AARP Long-Term Services and Supports Principles

These principles reflect AARP’s vision for reforming the financing and delivery of long-term services and supports (LTSS) to promote consumer independence, choice, dignity, autonomy, and privacy. They support efforts to ensure that the financing system is fiscally sustainable and affordable for individuals and the government. 

Pursue private- and public-sector financing solutions for LTSS—individuals, government, and employers can all play a role in providing a more secure system to finance LTSS. Financing LTSS should include a public social insurance program, supplemented by private expenditures and Medicaid for those with the greatest needs. LTSS financing should be equitable and broad-based to ensure that LTSS is affordable for all. 

Prioritize person- and family-centered care—LTSS should be tailored to meet the unique needs of the individuals receiving care and, when appropriate and necessary, their families. Both consumers and families need easy access to unbiased information. It should be culturally and linguistically appropriate. Individuals should also receive assistance in navigating and coordinating services and other supports. 

Ensure consumer choice—consumers have the right to determine and direct the LTSS they receive. That should include how and where LTSS is delivered and who provides them. Services should be comprehensive, in accord with individuals’ values and preferences, and provided in the least restrictive setting possible.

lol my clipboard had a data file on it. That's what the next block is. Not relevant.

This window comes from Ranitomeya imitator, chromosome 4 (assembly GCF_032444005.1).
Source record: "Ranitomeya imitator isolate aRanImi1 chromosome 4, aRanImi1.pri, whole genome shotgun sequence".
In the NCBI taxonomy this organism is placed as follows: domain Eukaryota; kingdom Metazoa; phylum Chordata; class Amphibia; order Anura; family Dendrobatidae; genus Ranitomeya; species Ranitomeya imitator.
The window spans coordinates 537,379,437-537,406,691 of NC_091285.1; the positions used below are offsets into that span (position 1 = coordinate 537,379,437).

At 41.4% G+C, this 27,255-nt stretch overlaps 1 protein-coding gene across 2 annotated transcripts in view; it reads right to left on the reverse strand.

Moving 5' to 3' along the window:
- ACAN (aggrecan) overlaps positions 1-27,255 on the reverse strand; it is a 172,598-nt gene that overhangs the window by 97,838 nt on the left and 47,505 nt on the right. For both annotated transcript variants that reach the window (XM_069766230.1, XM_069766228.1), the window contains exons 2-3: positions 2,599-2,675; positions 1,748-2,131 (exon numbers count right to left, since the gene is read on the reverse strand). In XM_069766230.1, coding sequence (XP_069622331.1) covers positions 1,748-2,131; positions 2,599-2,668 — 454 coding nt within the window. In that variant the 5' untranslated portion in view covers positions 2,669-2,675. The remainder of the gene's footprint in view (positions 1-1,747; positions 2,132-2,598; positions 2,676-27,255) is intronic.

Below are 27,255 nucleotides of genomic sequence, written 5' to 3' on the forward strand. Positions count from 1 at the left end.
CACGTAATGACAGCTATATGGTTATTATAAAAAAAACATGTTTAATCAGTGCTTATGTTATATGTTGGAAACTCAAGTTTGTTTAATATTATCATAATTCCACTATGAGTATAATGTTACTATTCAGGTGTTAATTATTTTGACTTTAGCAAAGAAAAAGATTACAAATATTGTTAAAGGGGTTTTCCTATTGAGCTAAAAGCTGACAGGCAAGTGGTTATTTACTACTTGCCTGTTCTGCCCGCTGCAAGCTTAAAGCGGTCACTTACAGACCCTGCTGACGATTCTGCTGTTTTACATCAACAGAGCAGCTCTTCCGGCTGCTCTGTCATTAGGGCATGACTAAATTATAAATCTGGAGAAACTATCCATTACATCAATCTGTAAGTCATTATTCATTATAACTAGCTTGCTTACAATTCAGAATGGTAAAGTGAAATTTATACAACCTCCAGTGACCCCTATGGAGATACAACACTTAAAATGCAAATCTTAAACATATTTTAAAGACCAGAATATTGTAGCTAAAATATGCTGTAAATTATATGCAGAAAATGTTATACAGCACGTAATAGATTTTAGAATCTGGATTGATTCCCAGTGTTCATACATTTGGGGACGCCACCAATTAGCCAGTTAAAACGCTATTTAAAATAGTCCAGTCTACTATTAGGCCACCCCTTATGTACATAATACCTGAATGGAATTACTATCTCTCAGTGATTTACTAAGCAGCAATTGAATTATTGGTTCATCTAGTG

Guarantee timely access to comprehensive LTSS—eligibility for LTSS benefits through a public program or private long-term care insurance should be determined in a timely manner. Eligibility should be based on a person's functional limitations, regardless of their cause. 

Ensure high-quality delivery in all settings—quality assurance must be guaranteed across all LTSS settings. Measures should be employed to assess consumer and family experiences accurately. Laws protecting consumers’ health and safety must be vigorously enforced. Service coordination with health and social services must be effective. Providers should be reimbursed adequately. 

Protect LTSS consumers’ rights—consumers should receive timely information concerning services. Information about how their functional needs will be assessed in determining eligibility for LTSS should be clear and understandable. They should have the right to appeal LTSS coverage decisions and express grievances without fear of reprisal. Further, they should have access to advocates and be afforded the right to seek legal redress through the courts. LTSS consumers have a right to private accommodations, communications, and visits. 

Ensure safety in emergencies—LTSS consumers are among the most vulnerable members of society. This is true whether they live in the community or in a facility. It must be a state and national priority to ensure the resources necessary to protect LTSS consumers’ safety. ’The delivery of services and supports must be maintained regardless of the source of payment. Emergencies should not be an excuse to limit the rights and self-determination of LTSS consumers. 

Advance equity in LTSS—All older adults, including those who have been discriminated against, should have equitable access to high-quality long-term services and supports in the setting of their choice.